Love and being “Tolerated.”

Updated: Oct 24, 2018


Charles, a former client, called me. He was crying.


Charles said he’d been placed in a nursing home by his family. He is still married. His wife was in agreement, and his oldest daughter helped make the arrangements.


“I had a stroke a few years ago and it took out my left side,” he said, halting as he tried to get his breath through the phone. “I haven’t been a problem. I can get up, get to the bathroom, make myself meals, and my pension plus my social security pays for the trailer park fees for my wife and I.”


“I spoke to my doctor and she said she didn’t feel that the move was necessary, and seemed to disagree with my kids and my wife that I move in there to, as they said, “get the care I need.” My doctor said that I would get more nursing attention, but that she didn’t feel it was medically necessary.”


He took another breath and said, “I’ve been told by my daughter that they are going to pay for the home, that their mother “would be happier” living with them, and that they would come to visit. So far, I haven’t seen any of my children. My son called to check on me, but when I tried to find out why this happened, he said he had “no idea” and that his older sister didn’t speak to him.”


I found out where Charles was staying and went to visit him.


“Tell me why this happened,” he said, “and help me get back home, please.” I told him that I’d tried to call his daughter and left messages but she didn’t respond. “Well, would you stay with me for a while?”


We sat out on the patio of the nursing home. It was enclosed, and there was an unoccupied corner of the room.


“Can they do this?” he said. “I don’t remember signing anything. Maybe I did, I don’t know.” I told him I’d call a friend of mine at Adult Protective Services to see what they could find out.

“Thanks,” he said, “because I’m really scared.”


“I haven’t lived my life well,” Charles said, beginning to cry. “I worked hard, came home, but had an awful temper. It’s gotten better, though. My son says that I used to get mad, but now I cry instead.”


“I get more depressed, more anxious, but I really try not to bother anybody with it. I have always been a little moody, but I honestly try to keep to myself. I don’t do nearly as much with my wife but she’s in better shape than I am, and she drives to hang out with her friends nearly every day. Most of the time, I’m left alone.”


“My kids call only on Father’s Day and my birthday. I try to call them at least once a week, but they don’t answer. We talk about once a month. The conversations are short. I don’t know much about their lives anymore. I ask, I really do. But they don’t say much.”


“My wife told me this day would come. We argue, I guess. She said that the way I treated the kids would come back to me.”


“I guess it has. And here I am. I supposed I earned this.”


I stayed with Charles for four hours. We played cards, watched TV, and I told him I’d see him in a few days.


When I came back, they told me that Charles had a heart attack. He was in the cardiac care unit at the local hospital.


When I arrived, the nurse told me where he was. I asked if he’d had any visitors. The nurse looked at the log and said, “None.”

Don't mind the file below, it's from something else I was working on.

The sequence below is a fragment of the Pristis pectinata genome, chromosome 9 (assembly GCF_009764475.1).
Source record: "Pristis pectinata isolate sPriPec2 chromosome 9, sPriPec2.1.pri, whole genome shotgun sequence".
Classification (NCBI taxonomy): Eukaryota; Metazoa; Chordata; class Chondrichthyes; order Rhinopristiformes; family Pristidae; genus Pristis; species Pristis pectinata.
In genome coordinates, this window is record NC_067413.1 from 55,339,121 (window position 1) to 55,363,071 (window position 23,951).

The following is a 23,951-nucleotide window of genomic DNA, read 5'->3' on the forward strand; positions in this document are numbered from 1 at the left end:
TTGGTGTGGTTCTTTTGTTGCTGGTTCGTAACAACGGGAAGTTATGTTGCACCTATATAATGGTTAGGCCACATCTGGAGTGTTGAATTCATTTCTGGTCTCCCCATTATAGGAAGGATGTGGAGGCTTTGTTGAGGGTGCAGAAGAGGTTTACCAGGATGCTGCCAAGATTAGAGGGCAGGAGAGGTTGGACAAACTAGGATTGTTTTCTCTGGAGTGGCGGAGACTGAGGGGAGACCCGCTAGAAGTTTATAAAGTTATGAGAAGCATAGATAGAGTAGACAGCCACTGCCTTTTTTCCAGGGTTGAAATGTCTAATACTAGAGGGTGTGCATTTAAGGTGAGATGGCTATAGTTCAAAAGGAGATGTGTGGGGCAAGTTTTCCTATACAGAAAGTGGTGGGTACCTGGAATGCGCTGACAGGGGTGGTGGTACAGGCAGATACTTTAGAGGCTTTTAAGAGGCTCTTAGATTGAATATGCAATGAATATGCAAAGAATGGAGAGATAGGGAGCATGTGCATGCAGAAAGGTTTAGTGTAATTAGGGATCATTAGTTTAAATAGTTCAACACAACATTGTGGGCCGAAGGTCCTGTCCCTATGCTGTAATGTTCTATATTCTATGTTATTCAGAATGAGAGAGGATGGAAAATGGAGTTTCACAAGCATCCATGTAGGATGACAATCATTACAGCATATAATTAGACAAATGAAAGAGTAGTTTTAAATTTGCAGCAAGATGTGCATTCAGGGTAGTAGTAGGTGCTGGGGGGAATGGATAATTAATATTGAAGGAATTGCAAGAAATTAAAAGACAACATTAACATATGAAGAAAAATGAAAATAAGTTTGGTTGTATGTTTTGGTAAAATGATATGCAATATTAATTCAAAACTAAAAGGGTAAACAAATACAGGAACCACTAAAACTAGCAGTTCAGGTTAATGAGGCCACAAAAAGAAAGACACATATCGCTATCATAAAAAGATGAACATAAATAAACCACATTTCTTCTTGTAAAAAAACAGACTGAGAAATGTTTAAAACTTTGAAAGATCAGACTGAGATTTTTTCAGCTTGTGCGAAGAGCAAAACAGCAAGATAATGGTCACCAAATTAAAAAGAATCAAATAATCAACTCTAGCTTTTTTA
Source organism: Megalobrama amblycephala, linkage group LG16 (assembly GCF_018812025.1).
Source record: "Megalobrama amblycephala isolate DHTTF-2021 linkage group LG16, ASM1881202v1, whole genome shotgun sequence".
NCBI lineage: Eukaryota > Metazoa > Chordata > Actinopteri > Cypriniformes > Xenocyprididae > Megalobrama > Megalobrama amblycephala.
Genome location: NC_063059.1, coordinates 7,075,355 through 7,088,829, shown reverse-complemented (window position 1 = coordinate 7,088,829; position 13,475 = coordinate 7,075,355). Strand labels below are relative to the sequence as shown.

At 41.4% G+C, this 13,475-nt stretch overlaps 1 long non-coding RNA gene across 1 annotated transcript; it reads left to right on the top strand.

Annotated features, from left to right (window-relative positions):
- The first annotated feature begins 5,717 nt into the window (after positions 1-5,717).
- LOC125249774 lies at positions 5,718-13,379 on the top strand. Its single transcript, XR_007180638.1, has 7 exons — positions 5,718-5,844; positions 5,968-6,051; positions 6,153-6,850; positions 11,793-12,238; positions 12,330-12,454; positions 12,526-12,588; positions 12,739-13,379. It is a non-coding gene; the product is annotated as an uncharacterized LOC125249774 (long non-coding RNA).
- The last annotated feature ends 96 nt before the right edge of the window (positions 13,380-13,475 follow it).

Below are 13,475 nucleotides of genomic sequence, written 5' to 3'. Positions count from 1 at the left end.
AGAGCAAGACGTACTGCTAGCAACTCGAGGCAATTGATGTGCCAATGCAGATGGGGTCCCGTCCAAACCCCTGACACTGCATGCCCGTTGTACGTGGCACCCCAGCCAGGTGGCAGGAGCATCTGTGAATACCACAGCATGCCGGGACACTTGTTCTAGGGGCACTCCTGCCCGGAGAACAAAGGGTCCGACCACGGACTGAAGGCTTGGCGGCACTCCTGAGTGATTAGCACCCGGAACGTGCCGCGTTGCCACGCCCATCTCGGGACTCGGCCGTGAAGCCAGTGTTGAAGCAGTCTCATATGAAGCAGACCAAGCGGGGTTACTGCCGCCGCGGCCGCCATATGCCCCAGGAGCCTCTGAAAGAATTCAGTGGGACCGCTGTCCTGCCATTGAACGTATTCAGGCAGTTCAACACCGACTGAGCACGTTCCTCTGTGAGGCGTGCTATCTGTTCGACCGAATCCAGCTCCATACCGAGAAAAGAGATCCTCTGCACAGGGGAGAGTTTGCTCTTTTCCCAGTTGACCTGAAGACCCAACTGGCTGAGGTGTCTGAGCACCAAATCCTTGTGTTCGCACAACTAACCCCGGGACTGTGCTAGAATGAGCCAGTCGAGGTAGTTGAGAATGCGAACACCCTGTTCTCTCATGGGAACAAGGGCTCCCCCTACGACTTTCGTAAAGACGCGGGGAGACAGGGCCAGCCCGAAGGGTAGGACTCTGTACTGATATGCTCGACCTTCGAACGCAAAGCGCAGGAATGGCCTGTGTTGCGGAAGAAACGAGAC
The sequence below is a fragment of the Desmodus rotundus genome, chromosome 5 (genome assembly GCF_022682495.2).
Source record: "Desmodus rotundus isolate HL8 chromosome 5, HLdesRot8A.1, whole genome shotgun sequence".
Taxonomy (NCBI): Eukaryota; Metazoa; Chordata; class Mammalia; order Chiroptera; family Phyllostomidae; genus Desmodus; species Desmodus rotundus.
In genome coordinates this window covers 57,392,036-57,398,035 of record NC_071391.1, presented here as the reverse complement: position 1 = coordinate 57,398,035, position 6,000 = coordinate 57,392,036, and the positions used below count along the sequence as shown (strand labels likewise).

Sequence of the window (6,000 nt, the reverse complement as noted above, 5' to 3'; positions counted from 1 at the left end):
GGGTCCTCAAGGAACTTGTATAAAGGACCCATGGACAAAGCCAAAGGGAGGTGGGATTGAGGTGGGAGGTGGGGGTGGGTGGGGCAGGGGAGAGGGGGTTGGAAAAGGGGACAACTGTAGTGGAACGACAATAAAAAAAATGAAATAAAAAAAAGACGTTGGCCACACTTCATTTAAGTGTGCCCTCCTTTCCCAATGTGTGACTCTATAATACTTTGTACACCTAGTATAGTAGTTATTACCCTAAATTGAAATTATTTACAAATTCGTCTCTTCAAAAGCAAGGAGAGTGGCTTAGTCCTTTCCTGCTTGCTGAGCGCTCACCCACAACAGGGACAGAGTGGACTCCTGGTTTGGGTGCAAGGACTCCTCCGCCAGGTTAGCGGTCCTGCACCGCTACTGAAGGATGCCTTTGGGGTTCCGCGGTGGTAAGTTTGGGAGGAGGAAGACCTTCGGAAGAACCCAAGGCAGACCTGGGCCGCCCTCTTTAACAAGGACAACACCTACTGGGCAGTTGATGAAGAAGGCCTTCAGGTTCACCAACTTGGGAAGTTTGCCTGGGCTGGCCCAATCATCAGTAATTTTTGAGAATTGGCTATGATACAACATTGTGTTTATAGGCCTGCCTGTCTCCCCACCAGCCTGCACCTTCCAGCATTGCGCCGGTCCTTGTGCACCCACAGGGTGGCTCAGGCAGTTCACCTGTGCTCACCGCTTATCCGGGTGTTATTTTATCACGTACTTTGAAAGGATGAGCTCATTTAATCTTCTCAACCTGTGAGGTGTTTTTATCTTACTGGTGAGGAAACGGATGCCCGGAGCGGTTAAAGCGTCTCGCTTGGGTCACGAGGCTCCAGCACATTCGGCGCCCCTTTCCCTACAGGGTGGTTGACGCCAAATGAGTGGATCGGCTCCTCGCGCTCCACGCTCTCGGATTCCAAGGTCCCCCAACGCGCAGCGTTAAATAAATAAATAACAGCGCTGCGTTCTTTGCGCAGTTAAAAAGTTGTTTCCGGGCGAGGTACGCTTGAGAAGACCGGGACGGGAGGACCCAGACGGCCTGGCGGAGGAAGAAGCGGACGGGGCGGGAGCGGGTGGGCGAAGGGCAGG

Charles was weak. He looked up to see me. I held his hand.


He breathed heavily. “I’ve…been…thinking.” I said it was OK if he didn’t want to talk.

“No…I…need…you…to…tell…my….kids…something.”


He took about fifteen minutes to say the following sentences:


“I’m sorry I made them feel tolerated instead of loved. That was how I was raised. My father had a horrible temper, and my mother was terribly depressed. My older brothers and sisters took care of me and, as I got older, they saw me as a bother, just like my parents.”


“I tried to love them the best I could. I’m sorry I made them feel tolerated like my family made me feel.”


“Please tell them that. Please, please. Please tell my wife that, too.”

Two days later, Charles fell into a coma. The following day, he died. Alone.

He didn’t have an obituary. His was a line in the Death notices, marking his birth and his death.


I knew, from the time as being his therapist, that Charles could be temperamental. His wife came to a few of the sessions and told me how challenging it could be to live with him. His moods could quickly turn to anger, and although his medication had improved his demeanor, he was still prone to bouts of depression and longs periods of silence followed by unsustained and intermittent ease and even pleasantness. He had a few friends, not many sustained much contact. Once he retired, they stopped calling.


I knew that he was frustrated, but I also realized how sad he’d been, and how much regret he’d had for having been the person his children and his wife had to, using his words, “tolerate.”


I wanted to find out why his wife and children made this decision. I tried several times to get some further insight into Charles, how they saw him, and why they kept such distance from him in his last few years. I hoped to find out their feelings, and how their hurt and pain throughout their life resulted in taking such a drastic step in his last weeks of life.

His wife and children never returned my calls.

"TO LIVE FOR YOUR PURSUIT OF HAPPINESS AND PERSONAL SUCCESS" 

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